Lake Michigan is rising, thanks to nature, which is a better steward of the Great Lakes than man, even though it’s taking away some of our beaches
When Port Washington’s south beach was opened to the public several years ago, a sign advising “End of Public Beach” was posted at the south limit of the beach. The sign was placed at the base of the bluff about 25 feet from the water’s edge. Today, lake waves lap at the sign post. The sign didn’t move; the lake did.
The shrinking of Port Washington’s public beaches is a graphic measure of the remarkable rise of the Lake Michigan water level in 2014. The lake is 14 inches higher than it was one year ago. The Army Corps of Engineers Lake Survey estimates it will rise another inch by this time in August.
This is a good thing, of course. In recent years, Lake Michigan was literally wasting away, to the point where in the winter of 2013 it reached the lowest level ever recorded. The Great Lakes are the world’s most important source of freshwater; the fast falling of their water levels represented nothing less than the loss of a precious resource.
Yet even good things can come with consequences. Disappearing beaches and shore erosion come with high water. Port’s gorgeous north beach is less gorgeous this summer because it is about half of last year’s width. And the south beach can’t be walked on with dry feet when the surf is up, a reminder that in high-water times of the past the beach south of the power plant pretty much ceased to exist. Waves crashed on the clay bluffs and what beach remained was made of stones instead of sand.
One of the coldest winters on record, which blocked evaporation of lake water by covering more than 90% of the surface of the Great Lakes with ice, followed by a cold, cloudy, wet spring, account for this summer’s higher water. No one knows whether this is a trend, but there certainly is room for the water to rise: The lake level is still below its long-term average and is more than 3 feet lower than the all-time high recorded in 1986.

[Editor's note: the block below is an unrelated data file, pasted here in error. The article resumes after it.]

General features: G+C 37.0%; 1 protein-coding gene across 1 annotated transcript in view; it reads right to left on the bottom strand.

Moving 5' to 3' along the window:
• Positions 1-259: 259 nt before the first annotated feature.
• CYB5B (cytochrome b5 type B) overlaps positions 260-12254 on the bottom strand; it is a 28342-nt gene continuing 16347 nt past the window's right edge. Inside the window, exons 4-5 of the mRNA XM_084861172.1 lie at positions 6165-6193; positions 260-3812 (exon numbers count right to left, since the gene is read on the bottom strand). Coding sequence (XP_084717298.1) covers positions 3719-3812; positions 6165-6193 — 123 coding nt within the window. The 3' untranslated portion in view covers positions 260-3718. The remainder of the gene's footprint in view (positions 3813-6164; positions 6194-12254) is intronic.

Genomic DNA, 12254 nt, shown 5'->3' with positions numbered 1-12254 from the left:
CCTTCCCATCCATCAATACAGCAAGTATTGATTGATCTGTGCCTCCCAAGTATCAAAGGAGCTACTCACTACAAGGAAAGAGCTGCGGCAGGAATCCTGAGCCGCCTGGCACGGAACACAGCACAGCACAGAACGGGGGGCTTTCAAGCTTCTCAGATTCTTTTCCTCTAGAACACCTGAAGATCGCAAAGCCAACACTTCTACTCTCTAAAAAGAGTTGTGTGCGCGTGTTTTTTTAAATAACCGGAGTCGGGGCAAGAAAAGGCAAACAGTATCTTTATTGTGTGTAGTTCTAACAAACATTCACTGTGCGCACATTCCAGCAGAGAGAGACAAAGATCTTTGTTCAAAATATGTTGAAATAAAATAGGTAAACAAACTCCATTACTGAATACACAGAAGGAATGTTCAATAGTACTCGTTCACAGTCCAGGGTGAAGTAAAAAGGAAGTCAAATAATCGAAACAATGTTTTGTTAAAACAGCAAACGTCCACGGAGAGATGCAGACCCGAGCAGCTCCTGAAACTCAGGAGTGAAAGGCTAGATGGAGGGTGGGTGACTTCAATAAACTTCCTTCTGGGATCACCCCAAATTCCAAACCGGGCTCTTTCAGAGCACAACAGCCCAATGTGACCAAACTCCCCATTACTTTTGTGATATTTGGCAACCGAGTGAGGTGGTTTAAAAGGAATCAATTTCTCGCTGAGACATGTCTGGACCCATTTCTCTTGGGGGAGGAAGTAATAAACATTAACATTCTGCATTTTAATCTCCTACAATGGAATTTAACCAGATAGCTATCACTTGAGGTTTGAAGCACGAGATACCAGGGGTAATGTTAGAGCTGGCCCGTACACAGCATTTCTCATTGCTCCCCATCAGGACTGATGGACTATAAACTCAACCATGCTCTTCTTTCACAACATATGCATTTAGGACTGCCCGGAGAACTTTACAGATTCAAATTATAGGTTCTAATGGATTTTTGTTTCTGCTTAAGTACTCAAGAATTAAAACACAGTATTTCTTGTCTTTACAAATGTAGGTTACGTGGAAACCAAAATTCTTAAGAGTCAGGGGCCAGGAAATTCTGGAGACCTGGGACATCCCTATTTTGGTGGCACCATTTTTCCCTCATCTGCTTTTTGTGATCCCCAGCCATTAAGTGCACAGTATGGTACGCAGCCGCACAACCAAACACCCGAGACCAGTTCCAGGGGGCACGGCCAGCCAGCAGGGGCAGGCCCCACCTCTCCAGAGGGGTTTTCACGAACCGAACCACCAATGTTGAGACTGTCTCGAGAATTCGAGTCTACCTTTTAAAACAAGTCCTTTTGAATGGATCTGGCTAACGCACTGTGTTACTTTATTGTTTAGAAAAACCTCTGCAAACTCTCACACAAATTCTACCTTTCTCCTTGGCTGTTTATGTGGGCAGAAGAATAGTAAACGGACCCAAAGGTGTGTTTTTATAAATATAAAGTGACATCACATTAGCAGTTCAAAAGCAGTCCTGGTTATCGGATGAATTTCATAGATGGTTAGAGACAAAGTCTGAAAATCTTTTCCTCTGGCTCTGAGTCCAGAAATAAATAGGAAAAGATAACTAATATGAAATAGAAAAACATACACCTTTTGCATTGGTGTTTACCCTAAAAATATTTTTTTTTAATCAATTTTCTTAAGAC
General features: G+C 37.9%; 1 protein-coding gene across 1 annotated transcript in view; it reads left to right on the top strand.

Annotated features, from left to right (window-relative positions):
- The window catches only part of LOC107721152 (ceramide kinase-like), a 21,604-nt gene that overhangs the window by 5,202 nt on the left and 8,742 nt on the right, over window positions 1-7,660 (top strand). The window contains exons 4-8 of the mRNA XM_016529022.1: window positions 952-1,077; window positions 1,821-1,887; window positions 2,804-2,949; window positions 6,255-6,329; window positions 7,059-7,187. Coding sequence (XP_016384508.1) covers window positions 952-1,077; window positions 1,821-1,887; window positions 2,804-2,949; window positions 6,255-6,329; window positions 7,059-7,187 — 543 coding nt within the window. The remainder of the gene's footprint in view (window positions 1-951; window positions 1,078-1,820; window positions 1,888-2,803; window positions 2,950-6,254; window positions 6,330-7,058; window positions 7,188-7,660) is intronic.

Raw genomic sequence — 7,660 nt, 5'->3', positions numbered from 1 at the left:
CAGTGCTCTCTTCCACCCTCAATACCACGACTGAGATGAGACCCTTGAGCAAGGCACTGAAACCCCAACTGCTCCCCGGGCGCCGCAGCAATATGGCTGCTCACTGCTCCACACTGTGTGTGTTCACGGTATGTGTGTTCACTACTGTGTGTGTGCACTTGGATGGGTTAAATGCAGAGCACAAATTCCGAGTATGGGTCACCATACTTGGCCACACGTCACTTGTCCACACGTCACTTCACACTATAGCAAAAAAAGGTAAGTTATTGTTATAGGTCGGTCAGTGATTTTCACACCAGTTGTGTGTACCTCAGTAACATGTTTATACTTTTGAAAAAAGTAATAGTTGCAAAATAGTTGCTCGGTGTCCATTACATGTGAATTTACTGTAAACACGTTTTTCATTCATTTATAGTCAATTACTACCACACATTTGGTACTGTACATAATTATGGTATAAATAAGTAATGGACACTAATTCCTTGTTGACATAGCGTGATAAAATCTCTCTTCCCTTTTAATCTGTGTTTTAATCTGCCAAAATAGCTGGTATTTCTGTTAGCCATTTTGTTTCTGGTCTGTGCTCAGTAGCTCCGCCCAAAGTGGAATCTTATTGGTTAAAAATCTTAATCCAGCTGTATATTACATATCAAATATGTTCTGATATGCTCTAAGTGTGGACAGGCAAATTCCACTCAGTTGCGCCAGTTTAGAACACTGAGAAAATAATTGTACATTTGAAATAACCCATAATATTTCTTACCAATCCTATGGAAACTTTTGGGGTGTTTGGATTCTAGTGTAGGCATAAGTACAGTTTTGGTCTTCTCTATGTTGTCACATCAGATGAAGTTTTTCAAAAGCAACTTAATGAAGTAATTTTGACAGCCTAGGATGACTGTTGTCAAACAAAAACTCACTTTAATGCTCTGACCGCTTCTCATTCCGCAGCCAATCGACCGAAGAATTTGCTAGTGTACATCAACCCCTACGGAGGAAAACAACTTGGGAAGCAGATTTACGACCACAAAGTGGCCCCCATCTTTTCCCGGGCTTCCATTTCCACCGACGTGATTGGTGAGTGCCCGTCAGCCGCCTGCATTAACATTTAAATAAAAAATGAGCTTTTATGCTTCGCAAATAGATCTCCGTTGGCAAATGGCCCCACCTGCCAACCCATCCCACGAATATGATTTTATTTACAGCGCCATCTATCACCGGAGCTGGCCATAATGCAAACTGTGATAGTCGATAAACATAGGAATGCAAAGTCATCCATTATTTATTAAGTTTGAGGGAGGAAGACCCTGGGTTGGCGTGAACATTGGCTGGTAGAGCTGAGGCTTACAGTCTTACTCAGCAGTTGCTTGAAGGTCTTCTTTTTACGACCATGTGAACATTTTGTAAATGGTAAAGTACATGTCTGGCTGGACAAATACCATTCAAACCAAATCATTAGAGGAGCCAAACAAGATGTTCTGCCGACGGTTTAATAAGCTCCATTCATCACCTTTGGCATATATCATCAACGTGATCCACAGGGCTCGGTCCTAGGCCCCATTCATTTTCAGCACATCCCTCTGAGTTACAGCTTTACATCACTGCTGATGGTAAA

This year’s water-level jump caught the Lake Survey and other lake watchers by surprise, which reminds us that humans don’t get to decide how high or low the lake goes. They can influence it, as the Army Engineers did when they flubbed a dredging project by creating an enormous outlet at the foot of Lake Huron that lets Lake Michigan-Huron water gush into the St. Clair River. The outlet accounts for several inches of lost lake level each year, and must be fixed, but compared to nature’s effect on the volume of water in the lakes, it’s small stuff.
It’s a good thing humans can’t regulate lake levels. Judging from their performance in the aspects of the Great Lakes they can control, they would surely mess it up. Even after efforts to limit pollution by sewage and industrial effluent have been largely successful, non-point pollution continues to foul lake water. Water quality at Wisconsin’s Lake Michigan beaches is among the worst in the nation. And among the worst of the worst is the lake water at Harrington Beach State Park in rural Belgium, a result mainly of agricultural runoff.
You wouldn’t know the water off the beaches has high levels of E. coli by looking at it, because it is crystal clear; in fact, shockingly clear, probably clearer than at any time since melting glaciers filled the lakes. Researchers have reported seeing the bottom of Lake Michigan with the naked eye from vessels floating in water 100 feet deep.
The pellucid water is the result of filtering by invasive saltwater mussels. First came zebra mussels in the ballast water of ocean going ships, and nothing was done to stop them. And then came the bigger, more destructive and now more numerous quagga mussels, which also have had a virtually free pass to the lakes. The creatures clarify the water—every drop of water in Lake Michigan, scientists have said— by sucking the plankton out of it. The destruction of this food source has all but eradicated one of the most important human-food fish in Lake Michigan, the yellow perch.
The mussels are still coming, perhaps soon to be followed by the next big invasive threat, the Asian carp that ecologists say could wipe out the surviving native species. While the monstrous fish mass behind a likely-to-fail electronic screen in the Illinois waterway, the fail-safe solution—closing the outlets of the Chicago canal system to Lake Michigan—gets nothing more than lip service.
We may have some gripes about the way Mother Nature handles the ups and downs of the Great Lakes, but compared to how humans are dealing with their part of management of the lakes, she’s doing just fine.